Elijah breathed a sigh of relief as Jonathan quickly entered the classroom and went straight to the rickety music stand. Jonathan looked tired, like he hadn’t gotten much sleep. Despite his tired looks he stood at the front of the class tall and spoke clearly.

“Good morning, everyone,” Jonathan said looking around the room. “Yesterday’s meeting didn’t end well, and that was mostly my fault, but I pray that today’s meeting will go better. We’ve discussed over the past couple of days adding a lesson to the meeting, something to help us become more like Jesus. Well, last night I heard a lesson that will help us all become more Christ-like.

“After I left the meeting yesterday morning, I struggled with what Elijah had said about Joseph Smith and the Mormons. Like most of you, I was always taught that Mormon’s aren’t Christians, that they are a cult. I couldn’t see past that at first, yet I truly believed that Elijah’s vision was from God.” Jonathan paused for a moment while he gathered his thoughts. “But they couldn’t both be right, could they?

“We grow up believing what the people we trust teach us, but what if it’s not true? I realized I didn’t know anything about the Mormons, except what I was told second-hand. I can’t explain why, but I just had to find out for myself. So, yesterday evening I went over to Elijah’s to hear what the Mormons had to say.”

In a replay of the previous day, there was a gasp, then silence. It was strange for Elijah to see it from the other side of the music stand. There was a coldness in the room. Faces hardened and several kids were shaking their heads. Elijah could feel the tension thick in the air. Jonathan felt it too and anxiously tried to move on in hopes of changing the group’s demeanor.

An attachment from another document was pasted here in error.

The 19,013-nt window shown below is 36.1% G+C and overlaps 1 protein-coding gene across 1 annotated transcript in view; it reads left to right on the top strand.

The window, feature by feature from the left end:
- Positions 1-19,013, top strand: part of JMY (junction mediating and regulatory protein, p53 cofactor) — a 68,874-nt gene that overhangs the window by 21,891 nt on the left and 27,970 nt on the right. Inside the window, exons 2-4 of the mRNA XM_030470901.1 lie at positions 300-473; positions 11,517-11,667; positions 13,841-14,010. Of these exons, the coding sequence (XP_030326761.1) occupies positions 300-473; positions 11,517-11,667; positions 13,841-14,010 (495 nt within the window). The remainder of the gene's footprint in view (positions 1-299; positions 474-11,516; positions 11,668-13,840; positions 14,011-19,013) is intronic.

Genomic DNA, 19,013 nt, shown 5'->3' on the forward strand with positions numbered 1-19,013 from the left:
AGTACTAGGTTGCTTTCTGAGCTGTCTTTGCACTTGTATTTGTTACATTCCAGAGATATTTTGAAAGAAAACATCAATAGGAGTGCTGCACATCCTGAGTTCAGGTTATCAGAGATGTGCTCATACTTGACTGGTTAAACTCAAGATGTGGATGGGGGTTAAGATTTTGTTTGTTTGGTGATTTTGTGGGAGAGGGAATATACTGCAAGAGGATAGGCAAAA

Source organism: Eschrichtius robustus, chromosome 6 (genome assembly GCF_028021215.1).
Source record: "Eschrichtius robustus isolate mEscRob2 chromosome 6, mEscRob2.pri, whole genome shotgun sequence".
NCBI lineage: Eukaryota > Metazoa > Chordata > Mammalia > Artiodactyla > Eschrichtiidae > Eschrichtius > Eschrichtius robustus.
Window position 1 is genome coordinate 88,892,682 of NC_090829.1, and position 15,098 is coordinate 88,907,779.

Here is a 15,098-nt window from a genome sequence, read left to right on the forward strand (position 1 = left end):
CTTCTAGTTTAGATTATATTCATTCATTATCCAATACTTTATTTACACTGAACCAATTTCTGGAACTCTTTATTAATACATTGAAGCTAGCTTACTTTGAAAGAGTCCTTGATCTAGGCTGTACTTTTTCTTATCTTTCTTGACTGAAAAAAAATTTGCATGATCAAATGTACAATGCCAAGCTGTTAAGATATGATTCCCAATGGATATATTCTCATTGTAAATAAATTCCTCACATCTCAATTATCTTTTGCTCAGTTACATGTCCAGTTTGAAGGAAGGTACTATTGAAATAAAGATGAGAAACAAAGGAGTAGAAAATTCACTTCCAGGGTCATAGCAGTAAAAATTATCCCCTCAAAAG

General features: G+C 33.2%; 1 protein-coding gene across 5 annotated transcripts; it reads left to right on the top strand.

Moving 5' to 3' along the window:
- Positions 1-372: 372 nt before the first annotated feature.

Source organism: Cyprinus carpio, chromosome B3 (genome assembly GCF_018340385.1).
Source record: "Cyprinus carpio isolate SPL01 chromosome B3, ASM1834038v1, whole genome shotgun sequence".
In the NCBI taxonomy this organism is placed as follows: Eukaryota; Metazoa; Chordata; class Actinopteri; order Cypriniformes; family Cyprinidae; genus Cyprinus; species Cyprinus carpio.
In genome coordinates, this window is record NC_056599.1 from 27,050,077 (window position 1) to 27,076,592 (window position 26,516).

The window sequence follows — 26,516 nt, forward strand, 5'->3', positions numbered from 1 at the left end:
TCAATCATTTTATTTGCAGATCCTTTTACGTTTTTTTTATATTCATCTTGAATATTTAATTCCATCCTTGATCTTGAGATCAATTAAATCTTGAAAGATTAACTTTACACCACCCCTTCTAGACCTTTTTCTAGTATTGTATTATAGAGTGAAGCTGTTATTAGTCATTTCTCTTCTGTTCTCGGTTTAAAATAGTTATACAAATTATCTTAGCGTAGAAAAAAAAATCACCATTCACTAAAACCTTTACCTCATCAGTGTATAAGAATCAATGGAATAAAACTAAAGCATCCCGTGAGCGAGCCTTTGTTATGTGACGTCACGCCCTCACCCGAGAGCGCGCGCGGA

“Please hear me out before you pass judgment,” Jonathan said nervously. “The meeting itself was pretty much what I expected. Joseph Smith saw God, restored Christ’s church, and wrote the Book of Mormon. I gave Christian views on it and the missionaries gave theirs. We looked at some scriptures that showed that maybe those things could have happened, but none of it really moved me much one way or the other. In fact, I was a little disappointed that I didn’t walk away feeling convinced either way.”

“They gave me a Book of Mormon and a reading assignment. The Elders said if I really wanted to know it was true I should read the passages they marked off and then ask God if they are from Him. They quoted the book of James, chapter one, verse five. ‘If a man lacks wisdom, let him ask God.’ I couldn’t argue with that, so I said I would.

“I felt a little guilty taking the Book of Mormon home, but if it really was Joseph Smith in the visions, I needed to know if he really was a prophet. I waited until everyone was asleep before I took the book from my jacket. I read the first passage that the missionaries gave me and a strange thing happened. I couldn’t stop reading it. After I read the assigned verses I started from the beginning. The more I read the more I wanted to keep going.”

Jonathan looked out across the group. “By the time I was ready to pass out from exhaustion, I didn’t need to pray. I knew that the Book of Mormon was from God.”